Vodafone deploys AWS Wavelength in London with plans for Dusseldorf

Amazon Web Services (AWS) and Vodafone confirmed today that they’ve now deployed AWS Wavelength zones in London on Vodafone’s 4G/5G network. The partners said late in 2020 that they were planning to do this. They also said today that they’re planning to deploy another AWS Wavelength location at Vodafone’s mobile network in Dusseldorf, Germany with general availability scheduled for later in 2021.

Wavelength is designed to bring AWS compute and storage to the edge of mobile networks.

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The partners say their joint business customers in the U.K. can now deploy their applications that require ultra-low latency at the edge of Vodafone’s network, using the same AWS software they are accustomed to. Wavelength removes the latency that results from accessing the cloud using traditional mobile architectures that require multiple hops between regional aggregation sites.

AWS says that in addition to its London deployment of Wavelength, it also has Wavelength deployments at the edge of carrier networks in South Korea, Japan and 10 cities across the United States.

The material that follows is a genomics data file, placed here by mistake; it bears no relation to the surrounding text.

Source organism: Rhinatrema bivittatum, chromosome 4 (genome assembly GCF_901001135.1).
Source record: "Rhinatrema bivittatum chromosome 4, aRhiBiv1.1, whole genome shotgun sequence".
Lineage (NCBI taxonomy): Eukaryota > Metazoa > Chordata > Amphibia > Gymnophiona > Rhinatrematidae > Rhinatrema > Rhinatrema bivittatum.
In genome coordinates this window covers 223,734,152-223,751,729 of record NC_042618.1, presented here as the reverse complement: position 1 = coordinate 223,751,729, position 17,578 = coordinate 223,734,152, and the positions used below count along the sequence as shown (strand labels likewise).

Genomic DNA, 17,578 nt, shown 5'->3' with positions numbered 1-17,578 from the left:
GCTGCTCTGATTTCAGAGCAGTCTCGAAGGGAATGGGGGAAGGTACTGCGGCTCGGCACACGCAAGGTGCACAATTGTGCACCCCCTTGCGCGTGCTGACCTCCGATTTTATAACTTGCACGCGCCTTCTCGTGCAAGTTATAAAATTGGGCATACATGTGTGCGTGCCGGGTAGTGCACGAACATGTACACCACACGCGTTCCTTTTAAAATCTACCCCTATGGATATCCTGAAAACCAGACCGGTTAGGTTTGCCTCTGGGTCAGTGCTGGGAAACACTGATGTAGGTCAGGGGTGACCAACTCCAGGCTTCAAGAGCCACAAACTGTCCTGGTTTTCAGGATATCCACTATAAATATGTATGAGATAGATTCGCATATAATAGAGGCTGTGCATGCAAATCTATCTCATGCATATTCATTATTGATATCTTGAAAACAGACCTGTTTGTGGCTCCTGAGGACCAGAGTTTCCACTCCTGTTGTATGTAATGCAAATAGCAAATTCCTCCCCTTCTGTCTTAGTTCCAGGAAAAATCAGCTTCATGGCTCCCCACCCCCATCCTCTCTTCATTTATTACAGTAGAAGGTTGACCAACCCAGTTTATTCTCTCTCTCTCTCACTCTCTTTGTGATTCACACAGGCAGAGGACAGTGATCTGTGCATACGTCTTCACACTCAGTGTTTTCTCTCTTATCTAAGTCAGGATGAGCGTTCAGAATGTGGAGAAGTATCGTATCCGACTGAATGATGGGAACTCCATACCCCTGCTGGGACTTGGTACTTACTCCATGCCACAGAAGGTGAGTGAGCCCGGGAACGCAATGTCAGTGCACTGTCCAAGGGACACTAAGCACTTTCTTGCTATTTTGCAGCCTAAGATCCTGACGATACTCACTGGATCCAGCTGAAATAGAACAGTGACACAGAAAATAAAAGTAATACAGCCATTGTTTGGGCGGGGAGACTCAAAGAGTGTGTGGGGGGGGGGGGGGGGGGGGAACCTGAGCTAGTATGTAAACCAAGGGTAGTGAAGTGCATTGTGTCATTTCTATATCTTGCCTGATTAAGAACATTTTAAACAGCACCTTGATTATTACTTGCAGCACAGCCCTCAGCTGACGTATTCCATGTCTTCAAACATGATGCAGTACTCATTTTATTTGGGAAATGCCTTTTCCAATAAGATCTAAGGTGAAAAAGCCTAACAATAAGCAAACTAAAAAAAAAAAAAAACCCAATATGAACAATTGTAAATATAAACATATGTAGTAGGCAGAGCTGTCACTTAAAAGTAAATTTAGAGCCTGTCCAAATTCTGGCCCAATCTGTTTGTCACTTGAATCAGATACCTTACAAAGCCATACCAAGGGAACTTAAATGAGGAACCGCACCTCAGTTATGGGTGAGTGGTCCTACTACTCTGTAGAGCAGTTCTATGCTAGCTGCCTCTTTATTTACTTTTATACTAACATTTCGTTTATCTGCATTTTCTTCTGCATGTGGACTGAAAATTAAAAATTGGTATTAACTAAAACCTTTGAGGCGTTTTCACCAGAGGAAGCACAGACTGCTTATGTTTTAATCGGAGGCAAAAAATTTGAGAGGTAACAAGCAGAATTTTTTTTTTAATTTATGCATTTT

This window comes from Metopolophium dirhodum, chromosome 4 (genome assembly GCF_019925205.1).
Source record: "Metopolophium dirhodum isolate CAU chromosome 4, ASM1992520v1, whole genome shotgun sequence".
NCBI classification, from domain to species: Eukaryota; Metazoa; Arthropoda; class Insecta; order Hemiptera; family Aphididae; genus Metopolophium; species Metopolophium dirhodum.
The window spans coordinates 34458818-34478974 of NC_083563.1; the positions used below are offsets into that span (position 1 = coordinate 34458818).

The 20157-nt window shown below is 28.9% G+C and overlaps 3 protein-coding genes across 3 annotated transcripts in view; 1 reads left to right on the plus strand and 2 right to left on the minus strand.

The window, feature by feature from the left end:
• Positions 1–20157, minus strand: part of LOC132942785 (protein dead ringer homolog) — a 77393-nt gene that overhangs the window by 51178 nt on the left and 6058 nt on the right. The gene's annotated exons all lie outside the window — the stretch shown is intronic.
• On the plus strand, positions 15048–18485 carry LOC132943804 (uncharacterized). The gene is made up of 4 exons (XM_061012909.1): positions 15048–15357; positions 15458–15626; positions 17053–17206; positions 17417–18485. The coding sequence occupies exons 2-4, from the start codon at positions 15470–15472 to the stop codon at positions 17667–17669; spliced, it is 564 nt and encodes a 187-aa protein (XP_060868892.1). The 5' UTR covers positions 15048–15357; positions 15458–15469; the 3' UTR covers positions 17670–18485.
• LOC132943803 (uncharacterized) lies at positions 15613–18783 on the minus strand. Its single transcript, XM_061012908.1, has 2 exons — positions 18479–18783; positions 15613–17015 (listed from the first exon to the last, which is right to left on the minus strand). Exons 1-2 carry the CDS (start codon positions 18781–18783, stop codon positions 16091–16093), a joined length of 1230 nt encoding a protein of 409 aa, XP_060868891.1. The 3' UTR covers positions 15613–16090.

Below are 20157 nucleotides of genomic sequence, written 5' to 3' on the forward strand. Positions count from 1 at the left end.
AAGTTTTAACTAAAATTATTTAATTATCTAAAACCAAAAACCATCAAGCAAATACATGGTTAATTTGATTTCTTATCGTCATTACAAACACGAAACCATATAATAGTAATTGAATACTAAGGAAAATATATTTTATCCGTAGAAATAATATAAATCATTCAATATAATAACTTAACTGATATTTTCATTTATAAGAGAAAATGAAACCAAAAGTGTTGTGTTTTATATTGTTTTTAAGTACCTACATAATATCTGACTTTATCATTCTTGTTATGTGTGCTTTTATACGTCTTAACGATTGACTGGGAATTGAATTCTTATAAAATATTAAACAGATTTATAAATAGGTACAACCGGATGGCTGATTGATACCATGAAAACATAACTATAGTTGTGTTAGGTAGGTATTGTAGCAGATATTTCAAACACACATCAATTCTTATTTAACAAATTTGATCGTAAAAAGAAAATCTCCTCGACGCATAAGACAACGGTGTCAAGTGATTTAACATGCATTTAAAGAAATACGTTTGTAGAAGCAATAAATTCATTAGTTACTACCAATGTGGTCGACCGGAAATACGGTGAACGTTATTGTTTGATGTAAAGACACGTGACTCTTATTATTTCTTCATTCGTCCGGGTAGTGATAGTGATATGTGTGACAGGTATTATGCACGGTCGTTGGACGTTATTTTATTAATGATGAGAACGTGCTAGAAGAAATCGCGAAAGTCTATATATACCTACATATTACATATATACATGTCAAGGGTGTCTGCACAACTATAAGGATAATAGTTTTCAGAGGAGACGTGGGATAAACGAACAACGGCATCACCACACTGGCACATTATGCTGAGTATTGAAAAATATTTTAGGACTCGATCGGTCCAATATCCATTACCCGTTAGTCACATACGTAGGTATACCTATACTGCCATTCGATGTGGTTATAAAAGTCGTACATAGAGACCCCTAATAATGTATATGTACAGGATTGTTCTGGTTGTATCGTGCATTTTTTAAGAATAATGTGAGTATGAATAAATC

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Speaking at a Fierce event earlier this year, Vodafone Business’ head of cloud portfolio management Jennifer Didoni said that Vodafone has two types of edge. It has a distributed edge, which is where the edge operates from the Vodafone mobile wide area network. “So anybody with a Vodafone SIM can reach that particular edge, and that’s where we’ve been working with AWS Wavelength,” said Didoni.

In addition, Vodafone offers a dedicated private edge network. “We give them the cloud computing experience, but it’s on a hardware stack and on a mobile network that is dedicated to that customer,” said Didoni. “So that customer gets their own dedicated spectrum and their own dedicated cloud experience so they know that they’ve got complete control over that environment and the latency in that environment. That’s where we work with Microsoft Azure stack.”

Customers are already using Vodafone/AWS Wavelength

Vodafone and AWS are already working with some of their joint customers. One customer is Aurrigo, a company that does self-driving vehicle technology. It is using AWS Wavelength on Vodafone’s 5G network to support a new shuttle service being trialed in Cambridge, U.K. The service transfers park-and-ride customers to and from Cambridge University Science Park. 

“AWS Wavelength and Vodafone 5G and MEC technologies provide our vehicles with ultra-low latency and expansive bandwidth, which lets us monitor our autonomous vehicles in real time, via safe and secure communications,” said Simon Brewerton, chief technology officer of Aurrigo, in a statement.